By Marla Wilson
Executive Director, STEM Careers Coalition
Too many unfilled STEM jobs; not enough trained, diverse workers to fill them. That, in a nutshell, was the catalyst for the STEM Careers Coalition
When Discovery Education launched the STEM Careers Coalition in 2019, the first of its kind national STEM initiative, the National Academies of Science, Technology and Engineering was forecasting an employment gap of more than three million positions by 2022—and that’s just in the United States. Since then, the demand for diverse, STEM-capable talent has only grown, leading several of the world’s most recognized companies and organizations to join the Coalition: Microsoft, Boeing, P&G, Chevron, Stanley Black & Decker, Caterpillar, and ASME—which serves as the engineering content anchor—to name just a few.
Representing a range of industries spanning manufacturing, aerospace, energy, technology, engineering, consumer packaged goods, pharmaceuticals/health, and more, the STEM Careers Coalition seeks to prepare 10 million students for the future of work by 2025 by providing equitable access to digital experiences that engage students in learning, build foundational STEM knowledge, and develop the critical skills students need for college and career success.
The idea behind the STEM Careers Coalition is straightforward: address the STEM workforce and inspiration gap through the lens of diversity and equity of access, bridging industry and classrooms at unprecedented scale.
The SCC sparks a passion for STEM among students with dynamic STEM experiences and supports educators with engaging tools that inspire exploration beyond the classroom. By empowering students to solve meaningful problems using the practices of engineering design—asking them, in essence, to think like engineers using some of the same skills and approaches to problem-solving—the SCC opens pathways to STEM careers.
A central goal of the STEM Careers Coalition is to increase diversity among those entering the STEM workforce—a sector where women and people from disadvantaged communities are significantly underrepresented. For example, while women comprise 47% of all U.S. workers, they represent only 24% of the STEM workforce (Bridging the Gender Divide, 2020). In 2018, over 130,000 people earned bachelor’s degrees in engineering in the U.S., but of those, only 11.4 percent identified as Hispanic, and a scant 4.2 percent were Black/African American students (The American Society for Engineering Education, 2018). To address this underrepresentation, the SCC has an intentional focus on racial, ethnic, and gender equity. One of the ways the Coalition provides equity of access in education is by ensuring all resources are available at no cost.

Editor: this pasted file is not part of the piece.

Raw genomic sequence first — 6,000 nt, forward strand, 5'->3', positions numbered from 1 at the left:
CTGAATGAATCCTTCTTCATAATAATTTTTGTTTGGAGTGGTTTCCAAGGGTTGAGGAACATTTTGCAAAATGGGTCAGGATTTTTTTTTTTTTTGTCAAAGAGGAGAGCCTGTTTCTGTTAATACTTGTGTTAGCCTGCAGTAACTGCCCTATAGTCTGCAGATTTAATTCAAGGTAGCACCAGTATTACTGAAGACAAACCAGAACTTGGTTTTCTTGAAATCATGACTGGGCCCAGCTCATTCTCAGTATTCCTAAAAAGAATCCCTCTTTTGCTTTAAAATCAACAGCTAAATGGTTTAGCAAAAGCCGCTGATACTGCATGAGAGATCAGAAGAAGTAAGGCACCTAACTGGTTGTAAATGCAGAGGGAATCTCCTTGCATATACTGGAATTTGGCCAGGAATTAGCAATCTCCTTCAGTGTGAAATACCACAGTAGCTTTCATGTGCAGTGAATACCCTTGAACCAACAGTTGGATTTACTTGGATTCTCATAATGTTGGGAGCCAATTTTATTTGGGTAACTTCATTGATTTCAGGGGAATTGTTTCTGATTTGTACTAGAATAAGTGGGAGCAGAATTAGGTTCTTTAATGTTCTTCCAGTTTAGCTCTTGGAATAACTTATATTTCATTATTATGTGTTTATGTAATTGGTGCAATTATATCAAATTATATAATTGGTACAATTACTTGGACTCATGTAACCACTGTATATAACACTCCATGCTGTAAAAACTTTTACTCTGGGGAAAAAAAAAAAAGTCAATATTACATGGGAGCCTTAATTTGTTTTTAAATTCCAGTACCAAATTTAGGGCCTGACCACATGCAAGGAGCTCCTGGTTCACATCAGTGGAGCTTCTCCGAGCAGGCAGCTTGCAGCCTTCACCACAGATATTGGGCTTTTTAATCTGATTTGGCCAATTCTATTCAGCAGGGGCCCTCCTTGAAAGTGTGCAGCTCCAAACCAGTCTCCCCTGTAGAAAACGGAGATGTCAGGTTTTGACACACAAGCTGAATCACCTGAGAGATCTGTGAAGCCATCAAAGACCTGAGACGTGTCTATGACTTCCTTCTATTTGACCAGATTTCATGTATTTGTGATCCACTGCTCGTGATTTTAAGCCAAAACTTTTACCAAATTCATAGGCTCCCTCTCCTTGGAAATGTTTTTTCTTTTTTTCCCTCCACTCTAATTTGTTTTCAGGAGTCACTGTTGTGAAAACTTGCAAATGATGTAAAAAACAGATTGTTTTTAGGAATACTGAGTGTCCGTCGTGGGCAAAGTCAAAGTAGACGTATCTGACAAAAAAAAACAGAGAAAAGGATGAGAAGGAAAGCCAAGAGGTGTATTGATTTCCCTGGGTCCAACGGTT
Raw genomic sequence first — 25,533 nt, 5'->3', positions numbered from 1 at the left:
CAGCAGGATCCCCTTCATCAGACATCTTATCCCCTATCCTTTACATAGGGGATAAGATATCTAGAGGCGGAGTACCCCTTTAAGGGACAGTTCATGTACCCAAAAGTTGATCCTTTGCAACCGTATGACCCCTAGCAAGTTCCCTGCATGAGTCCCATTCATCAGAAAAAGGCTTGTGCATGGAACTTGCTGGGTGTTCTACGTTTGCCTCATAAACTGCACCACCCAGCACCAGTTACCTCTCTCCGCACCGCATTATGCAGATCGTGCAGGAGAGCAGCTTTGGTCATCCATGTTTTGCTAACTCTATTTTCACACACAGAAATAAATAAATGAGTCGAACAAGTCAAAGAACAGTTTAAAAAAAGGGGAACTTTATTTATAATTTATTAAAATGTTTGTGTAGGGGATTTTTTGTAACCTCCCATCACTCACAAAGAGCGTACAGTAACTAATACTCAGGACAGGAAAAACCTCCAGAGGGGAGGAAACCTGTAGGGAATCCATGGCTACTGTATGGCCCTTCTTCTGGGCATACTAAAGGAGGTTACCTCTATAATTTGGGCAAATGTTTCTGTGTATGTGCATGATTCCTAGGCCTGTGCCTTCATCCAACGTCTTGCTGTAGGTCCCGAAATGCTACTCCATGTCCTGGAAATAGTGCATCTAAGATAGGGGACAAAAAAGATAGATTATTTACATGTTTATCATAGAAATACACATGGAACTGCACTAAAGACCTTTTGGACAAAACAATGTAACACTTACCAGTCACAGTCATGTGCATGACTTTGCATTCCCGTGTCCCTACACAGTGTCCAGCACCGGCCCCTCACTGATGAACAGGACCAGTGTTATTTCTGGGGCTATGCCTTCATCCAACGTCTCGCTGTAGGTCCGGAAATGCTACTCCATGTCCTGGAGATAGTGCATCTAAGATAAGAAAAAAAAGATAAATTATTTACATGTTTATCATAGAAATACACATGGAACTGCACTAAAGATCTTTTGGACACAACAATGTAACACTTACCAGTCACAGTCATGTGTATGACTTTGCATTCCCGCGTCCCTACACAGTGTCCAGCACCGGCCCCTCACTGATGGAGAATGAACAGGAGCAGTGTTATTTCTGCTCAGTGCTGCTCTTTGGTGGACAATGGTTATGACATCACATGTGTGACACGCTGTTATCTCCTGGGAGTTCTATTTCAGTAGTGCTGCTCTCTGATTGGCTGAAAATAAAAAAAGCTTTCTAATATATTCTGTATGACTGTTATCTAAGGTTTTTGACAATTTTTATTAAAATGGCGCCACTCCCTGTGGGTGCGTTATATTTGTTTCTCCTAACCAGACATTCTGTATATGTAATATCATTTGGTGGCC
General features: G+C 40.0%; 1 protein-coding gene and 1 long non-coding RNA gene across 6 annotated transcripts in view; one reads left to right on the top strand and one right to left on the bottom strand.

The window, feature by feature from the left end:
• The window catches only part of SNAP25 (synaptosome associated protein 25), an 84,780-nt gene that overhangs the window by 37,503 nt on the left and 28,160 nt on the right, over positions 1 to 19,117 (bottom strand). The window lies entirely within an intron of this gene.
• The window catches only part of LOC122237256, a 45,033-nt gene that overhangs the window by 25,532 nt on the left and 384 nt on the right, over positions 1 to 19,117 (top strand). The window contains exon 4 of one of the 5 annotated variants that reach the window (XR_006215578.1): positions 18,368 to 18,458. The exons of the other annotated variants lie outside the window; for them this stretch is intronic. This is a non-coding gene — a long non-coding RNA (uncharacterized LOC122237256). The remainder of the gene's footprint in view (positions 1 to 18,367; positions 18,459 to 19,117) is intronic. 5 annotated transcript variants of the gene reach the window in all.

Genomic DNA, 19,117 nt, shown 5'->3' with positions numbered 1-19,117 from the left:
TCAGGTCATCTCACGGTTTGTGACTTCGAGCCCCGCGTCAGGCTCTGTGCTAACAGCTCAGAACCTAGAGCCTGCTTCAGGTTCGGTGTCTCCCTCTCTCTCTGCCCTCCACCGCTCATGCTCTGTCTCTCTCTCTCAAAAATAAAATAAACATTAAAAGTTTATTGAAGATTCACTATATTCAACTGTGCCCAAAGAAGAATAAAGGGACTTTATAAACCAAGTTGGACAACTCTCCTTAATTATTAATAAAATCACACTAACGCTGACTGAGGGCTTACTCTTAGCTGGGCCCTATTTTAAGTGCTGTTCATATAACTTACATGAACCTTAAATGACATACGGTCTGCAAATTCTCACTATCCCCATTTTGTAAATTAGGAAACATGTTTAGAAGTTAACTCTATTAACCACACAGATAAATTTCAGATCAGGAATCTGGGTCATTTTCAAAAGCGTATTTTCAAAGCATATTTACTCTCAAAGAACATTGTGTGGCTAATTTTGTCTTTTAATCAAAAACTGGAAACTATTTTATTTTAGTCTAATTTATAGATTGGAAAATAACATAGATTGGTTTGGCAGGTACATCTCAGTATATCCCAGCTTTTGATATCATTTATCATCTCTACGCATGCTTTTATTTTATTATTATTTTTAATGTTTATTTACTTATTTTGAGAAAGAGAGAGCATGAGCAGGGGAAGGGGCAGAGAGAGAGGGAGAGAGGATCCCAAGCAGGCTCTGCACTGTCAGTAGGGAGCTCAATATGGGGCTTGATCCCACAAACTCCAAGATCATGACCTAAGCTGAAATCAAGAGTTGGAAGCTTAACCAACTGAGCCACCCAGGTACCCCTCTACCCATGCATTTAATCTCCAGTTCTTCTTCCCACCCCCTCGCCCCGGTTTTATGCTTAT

This intentionality is yielding tangible results. Since its launch, the STEM Careers Coalition has directly supported close to 500 schools across the United States, with roughly 80% designated as Title I, and approximately 50% located in urban settings.
In November, Discovery Education – in collaboration with ASME and with support from the ASME Foundation – launched “Engineering Dreams,” a series of instructional videos and related content that connects students to the world of engineering. Engineering Dreams amplifies the E in STEM, engaging K-12 students with vivid depictions of how today’s engineers tackle the world’s biggest problems.
With this real-world content, students can explore engineering applications in the areas of clean water, energy-efficient cooking stoves and hydroponic farming. Future videos will explore other topics, all from the standpoint of engineering as the key to problem-solving. The hands-on activities associated with each topic can be performed in the classroom or at home.
The best news is that because both STEM Careers Coalition and Engineering Dreams content is digital, students and teachers can access the material in any setting: classroom, afterschool, home, and even student-led, so that even a global pandemic presents no barrier to learning.
Engineering is the only STEM component not traditionally included in the K-12 core curriculum. So, building the more diverse engineering workforce of the future simply can’t be left to schools alone. It takes a partnership that unites the academic, business, and professional communities behind an intentional effort to develop and deliver engaging content that sparks an early passion for solution-seeking among students. The STEM Careers Coalition, in combination with resources like Engineering Dreams, moves us further down the path to accomplishing that goal.
MARLA WILSON is the executive director of STEM Careers Coalition from Discovery Education. Through its support of K-12 STEM readiness programs, the ASME Foundation is empowering next generation engineers. Find out more and join us in this important work at www.asmefoundation.org.